No Federal agency may engage in any standards-related activity that creates unnecessary obstacles to the foreign commerce of the United States, including, but not limited to, standards-related activities that violate any of the following requirements:
(1) Nondiscriminatory treatment
Each Federal agency shall ensure, in applying standards-related activities with respect to any imported product, that such product is treated no less favorably than are like domestic or imported products, including, but not limited to, when applying tests or test methods, no less favorable treatment with respect to—
(A)the acceptance of the product for testing in comparable situations;
(B)the administration of the tests in comparable situations;
(C)the fees charged for tests;
(D)the release of test results to the exporter, importer, or agents;
(E)the siting of testing facilities and the selection of samples for testing; and
(F)the treatment of confidential information pertaining to the product.
(2) Use of international standards
(A) In general
Except as provided in subparagraph (B)(ii), each Federal agency, in developing standards, shall take into consideration international standards and shall, if appropriate, base the standards on international standards.
(B) Application of requirement
For purposes of this paragraph, the following apply:
(i)International standards not appropriate
The reasons for which the basing of a standard on an international standard may not be appropriate include, but are not limited to, the following:
(I)National security requirements.
(II)The prevention of deceptive practices.
(III)The protection of human health or safety, animal or plant life or health, or the environment.
(IV)Fundamental climatic or other geographical factors.
(V)Fundamental technological problems.
In developing standards, a Federal agency may, but is not required to, take into consideration any international standard promulgated by an international standards organization the membership of which is described in section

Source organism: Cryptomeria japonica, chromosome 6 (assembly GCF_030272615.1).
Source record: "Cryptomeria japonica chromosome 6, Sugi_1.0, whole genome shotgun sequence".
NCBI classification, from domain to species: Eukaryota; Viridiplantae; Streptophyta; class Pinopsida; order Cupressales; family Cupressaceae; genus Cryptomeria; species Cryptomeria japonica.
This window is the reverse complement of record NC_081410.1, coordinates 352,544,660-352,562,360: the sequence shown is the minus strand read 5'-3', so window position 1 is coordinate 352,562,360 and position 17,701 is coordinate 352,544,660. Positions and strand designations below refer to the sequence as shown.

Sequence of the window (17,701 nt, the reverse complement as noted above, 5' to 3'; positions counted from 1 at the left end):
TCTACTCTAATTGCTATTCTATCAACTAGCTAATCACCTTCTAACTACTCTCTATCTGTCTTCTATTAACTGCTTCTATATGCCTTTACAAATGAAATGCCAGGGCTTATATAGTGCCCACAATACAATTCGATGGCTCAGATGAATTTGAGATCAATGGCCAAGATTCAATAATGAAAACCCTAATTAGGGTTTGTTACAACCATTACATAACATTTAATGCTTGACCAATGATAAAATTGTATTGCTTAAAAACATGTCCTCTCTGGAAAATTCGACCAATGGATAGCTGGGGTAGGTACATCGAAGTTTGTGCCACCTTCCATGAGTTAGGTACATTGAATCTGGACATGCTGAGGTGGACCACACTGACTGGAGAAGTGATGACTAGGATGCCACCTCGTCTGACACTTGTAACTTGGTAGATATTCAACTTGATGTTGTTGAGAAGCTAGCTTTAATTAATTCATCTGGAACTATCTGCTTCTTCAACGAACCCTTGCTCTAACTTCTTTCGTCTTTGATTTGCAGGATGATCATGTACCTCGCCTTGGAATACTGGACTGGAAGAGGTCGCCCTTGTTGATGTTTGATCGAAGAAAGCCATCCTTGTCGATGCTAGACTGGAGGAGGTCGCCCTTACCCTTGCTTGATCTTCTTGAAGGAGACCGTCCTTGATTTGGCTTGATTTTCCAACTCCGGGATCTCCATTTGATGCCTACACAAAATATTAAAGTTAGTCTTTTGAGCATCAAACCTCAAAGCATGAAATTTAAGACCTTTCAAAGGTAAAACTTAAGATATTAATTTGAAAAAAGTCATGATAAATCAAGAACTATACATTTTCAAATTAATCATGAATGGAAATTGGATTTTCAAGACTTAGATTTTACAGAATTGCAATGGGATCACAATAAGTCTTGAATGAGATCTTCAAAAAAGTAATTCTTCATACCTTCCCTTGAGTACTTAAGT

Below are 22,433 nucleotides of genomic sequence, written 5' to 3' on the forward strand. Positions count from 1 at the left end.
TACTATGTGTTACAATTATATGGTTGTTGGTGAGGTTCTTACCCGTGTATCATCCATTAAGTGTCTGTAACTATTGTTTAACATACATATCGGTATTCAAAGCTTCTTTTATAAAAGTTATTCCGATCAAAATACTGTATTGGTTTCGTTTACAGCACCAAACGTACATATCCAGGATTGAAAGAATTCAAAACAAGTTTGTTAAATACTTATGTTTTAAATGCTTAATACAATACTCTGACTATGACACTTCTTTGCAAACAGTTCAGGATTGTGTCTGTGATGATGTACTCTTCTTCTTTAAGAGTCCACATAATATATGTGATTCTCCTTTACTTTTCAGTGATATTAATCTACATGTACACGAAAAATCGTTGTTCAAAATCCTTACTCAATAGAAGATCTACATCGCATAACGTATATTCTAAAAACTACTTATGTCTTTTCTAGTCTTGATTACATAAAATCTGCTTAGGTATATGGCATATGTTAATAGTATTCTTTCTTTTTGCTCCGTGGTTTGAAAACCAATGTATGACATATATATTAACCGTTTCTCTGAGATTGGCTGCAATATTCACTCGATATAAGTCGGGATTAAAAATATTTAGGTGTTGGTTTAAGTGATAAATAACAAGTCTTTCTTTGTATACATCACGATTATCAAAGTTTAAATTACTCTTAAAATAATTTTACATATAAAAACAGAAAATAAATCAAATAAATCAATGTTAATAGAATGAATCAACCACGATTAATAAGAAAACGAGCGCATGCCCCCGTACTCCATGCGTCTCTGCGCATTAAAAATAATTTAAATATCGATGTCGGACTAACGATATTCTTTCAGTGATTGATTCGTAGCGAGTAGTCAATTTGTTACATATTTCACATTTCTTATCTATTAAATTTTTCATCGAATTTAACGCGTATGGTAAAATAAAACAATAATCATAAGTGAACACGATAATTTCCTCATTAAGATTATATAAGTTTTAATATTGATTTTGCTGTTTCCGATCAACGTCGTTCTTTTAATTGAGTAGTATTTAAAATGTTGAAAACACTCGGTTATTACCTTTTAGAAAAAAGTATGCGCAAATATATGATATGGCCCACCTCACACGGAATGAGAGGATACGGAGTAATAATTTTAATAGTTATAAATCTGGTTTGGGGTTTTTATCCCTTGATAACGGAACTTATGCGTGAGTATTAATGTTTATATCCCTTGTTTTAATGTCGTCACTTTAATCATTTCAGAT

2571(6)(A)(ii) of this title.
(3) Performance criteria
Each Federal agency shall, if appropriate, develop standards based on performance criteria, such as those relating to the intended use of a product and the level of performance that the product must achieve under defined conditions, rather than on design criteria, such as those relating to the physical form of the product or the types of material of which the product is made.
(4) Access for foreign suppliers
Each Federal agency shall, with respect to any conformity assessment procedure used by it, permit access for obtaining an assessment of conformity and the mark of the system, if any, to foreign suppliers of a product on the same basis as access is permitted to suppliers of like products, whether of domestic or other foreign origin.
2571(6)(A) of this title, referred to in par. (2)(B)(ii), was amended generally by Pub. L. 103–465, title III, § 351(e)(4),Dec. 8, 1994, 108 Stat. 4956, and, as so amended, no longer contains clauses.
1994—Par. (4). Pub. L. 103–465substituted “Access” for “Certification access” in heading, and, in text, substituted “conformity assessment procedure” for “certification system” and “an assessment of conformity and the mark of the system, if any” for “certification under that system”.
Effective Date of 1994 Amendment
Amendment by Pub. L. 103–465effective on the date on which the WTO Agreement enters into force with respect to the United States [Jan. 1, 1995], see section 352 ofPub. L. 103–465, set out as a note under section
2531 of this title.
The table below lists the classification updates, since Jan. 3, 2012, for this section. Updates to a broader range of sections may be found at the update page for containing chapter, title, etc.
The most recent Classification Table update that we have noticed was Tuesday, August 13, 2013
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